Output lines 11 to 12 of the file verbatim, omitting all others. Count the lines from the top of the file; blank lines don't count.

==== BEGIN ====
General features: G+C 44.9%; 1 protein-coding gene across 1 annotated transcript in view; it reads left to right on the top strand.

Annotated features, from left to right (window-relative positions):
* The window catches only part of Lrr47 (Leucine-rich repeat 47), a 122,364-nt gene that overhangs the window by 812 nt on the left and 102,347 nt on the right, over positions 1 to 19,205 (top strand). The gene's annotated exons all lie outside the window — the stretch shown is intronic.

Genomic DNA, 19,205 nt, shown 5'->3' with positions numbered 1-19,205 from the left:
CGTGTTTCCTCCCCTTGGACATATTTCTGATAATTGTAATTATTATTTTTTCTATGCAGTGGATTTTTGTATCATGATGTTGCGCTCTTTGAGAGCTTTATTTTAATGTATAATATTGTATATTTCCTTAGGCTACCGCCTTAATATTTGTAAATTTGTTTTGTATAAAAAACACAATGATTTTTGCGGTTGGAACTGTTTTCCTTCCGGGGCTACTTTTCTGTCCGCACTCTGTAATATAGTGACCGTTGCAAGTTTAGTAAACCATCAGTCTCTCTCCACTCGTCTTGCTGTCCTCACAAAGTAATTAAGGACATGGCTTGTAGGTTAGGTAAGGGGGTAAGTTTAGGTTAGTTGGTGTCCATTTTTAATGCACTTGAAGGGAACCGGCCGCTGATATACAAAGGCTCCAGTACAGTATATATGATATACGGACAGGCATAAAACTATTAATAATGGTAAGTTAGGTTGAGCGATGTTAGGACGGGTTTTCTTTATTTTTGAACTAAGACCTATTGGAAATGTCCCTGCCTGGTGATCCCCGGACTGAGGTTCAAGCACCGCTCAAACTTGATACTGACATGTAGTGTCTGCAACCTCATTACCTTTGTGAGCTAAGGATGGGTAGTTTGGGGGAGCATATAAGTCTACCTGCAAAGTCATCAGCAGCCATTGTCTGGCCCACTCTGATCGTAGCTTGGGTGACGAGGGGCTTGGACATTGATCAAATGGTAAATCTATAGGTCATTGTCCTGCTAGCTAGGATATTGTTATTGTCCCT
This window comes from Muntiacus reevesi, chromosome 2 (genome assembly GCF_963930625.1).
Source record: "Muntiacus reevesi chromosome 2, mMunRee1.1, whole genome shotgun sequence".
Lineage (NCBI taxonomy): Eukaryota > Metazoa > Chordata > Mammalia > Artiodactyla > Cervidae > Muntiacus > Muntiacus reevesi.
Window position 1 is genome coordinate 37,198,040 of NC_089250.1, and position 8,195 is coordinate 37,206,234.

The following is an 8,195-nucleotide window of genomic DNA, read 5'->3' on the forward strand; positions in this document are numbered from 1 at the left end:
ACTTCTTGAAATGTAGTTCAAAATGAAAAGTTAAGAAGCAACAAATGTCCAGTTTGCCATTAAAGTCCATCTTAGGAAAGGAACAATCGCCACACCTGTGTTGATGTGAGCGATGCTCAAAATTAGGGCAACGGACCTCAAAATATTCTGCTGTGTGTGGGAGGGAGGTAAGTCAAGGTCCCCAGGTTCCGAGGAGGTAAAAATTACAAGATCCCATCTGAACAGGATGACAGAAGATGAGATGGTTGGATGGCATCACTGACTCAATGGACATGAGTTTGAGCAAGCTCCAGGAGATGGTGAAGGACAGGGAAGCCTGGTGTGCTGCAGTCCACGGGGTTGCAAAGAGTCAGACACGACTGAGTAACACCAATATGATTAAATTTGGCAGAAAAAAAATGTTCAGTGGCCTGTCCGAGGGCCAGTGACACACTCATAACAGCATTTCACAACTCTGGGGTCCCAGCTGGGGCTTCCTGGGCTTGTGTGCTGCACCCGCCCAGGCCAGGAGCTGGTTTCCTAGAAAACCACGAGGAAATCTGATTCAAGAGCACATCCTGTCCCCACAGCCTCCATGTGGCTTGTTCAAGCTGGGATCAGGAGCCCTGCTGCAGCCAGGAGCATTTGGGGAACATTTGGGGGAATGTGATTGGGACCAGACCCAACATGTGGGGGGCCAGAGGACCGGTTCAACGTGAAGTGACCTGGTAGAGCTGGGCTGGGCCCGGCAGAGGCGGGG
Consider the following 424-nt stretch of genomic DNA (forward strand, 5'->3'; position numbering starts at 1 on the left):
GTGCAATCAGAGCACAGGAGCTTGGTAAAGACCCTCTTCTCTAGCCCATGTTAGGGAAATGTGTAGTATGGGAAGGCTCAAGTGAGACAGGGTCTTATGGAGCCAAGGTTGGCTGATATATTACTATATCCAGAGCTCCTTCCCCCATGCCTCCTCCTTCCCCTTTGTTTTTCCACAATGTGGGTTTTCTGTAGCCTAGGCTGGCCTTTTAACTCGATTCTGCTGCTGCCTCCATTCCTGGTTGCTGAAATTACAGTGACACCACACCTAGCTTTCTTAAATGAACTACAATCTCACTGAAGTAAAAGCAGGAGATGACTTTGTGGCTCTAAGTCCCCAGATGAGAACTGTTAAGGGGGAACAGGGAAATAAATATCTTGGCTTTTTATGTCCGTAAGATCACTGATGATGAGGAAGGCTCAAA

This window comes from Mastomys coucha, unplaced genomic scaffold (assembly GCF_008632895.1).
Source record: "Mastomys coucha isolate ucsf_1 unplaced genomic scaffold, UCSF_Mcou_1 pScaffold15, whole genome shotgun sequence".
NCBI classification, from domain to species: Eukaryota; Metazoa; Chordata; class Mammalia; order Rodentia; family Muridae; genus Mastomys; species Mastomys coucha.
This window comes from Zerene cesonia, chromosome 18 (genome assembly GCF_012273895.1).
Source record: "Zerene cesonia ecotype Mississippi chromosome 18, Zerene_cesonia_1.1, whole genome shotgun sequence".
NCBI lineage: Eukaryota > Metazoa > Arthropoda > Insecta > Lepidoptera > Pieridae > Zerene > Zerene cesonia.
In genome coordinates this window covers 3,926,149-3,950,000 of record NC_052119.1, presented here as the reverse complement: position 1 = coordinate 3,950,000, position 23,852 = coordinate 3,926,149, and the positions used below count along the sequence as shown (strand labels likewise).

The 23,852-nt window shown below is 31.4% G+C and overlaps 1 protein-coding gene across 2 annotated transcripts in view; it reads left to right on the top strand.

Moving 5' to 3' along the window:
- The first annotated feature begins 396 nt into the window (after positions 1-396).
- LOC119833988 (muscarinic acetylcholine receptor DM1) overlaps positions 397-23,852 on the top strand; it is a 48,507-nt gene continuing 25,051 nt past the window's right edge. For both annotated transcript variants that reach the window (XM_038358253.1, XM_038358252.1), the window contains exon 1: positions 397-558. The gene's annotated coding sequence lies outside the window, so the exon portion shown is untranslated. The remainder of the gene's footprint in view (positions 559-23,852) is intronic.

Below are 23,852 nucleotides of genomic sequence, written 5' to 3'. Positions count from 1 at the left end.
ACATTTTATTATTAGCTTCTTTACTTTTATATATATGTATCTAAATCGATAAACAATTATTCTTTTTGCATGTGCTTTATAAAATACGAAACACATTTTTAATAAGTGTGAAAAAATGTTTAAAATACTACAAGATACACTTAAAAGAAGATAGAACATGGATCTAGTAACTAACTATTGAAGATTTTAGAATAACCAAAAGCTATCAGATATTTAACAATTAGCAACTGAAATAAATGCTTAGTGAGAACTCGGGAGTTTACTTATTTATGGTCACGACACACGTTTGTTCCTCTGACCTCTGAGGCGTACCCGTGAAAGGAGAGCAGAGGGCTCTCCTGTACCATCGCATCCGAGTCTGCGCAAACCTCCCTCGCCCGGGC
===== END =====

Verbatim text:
ACTTCTTGAAATGTAGTTCAAAATGAAAAGTTAAGAAGCAACAAATGTCCAGTTTGCCATTAAAGTCCATCTTAGGAAAGGAACAATCGCCACACCTGTGTTGATGTGAGCGATGCTCAAAATTAGGGCAACGGACCTCAAAATATTCTGCTGTGTGTGGGAGGGAGGTAAGTCAAGGTCCCCAGGTTCCGAGGAGGTAAAAATTACAAGATCCCATCTGAACAGGATGACAGAAGATGAGATGGTTGGATGGCATCACTGACTCAATGGACATGAGTTTGAGCAAGCTCCAGGAGATGGTGAAGGACAGGGAAGCCTGGTGTGCTGCAGTCCACGGGGTTGCAAAGAGTCAGACACGACTGAGTAACACCAATATGATTAAATTTGGCAGAAAAAAAATGTTCAGTGGCCTGTCCGAGGGCCAGTGACACACTCATAACAGCATTTCACAACTCTGGGGTCCCAGCTGGGGCTTCCTGGGCTTGTGTGCTGCACCCGCCCAGGCCAGGAGCTGGTTTCCTAGAAAACCACGAGGAAATCTGATTCAAGAGCACATCCTGTCCCCACAGCCTCCATGTGGCTTGTTCAAGCTGGGATCAGGAGCCCTGCTGCAGCCAGGAGCATTTGGGGAACATTTGGGGGAATGTGATTGGGACCAGACCCAACATGTGGGGGGCCAGAGGACCGGTTCAACGTGAAGTGACCTGGTAGAGCTGGGCTGGGCCCGGCAGAGGCGGGG
Consider the following 424-nt stretch of genomic DNA (forward strand, 5'->3'; position numbering starts at 1 on the left):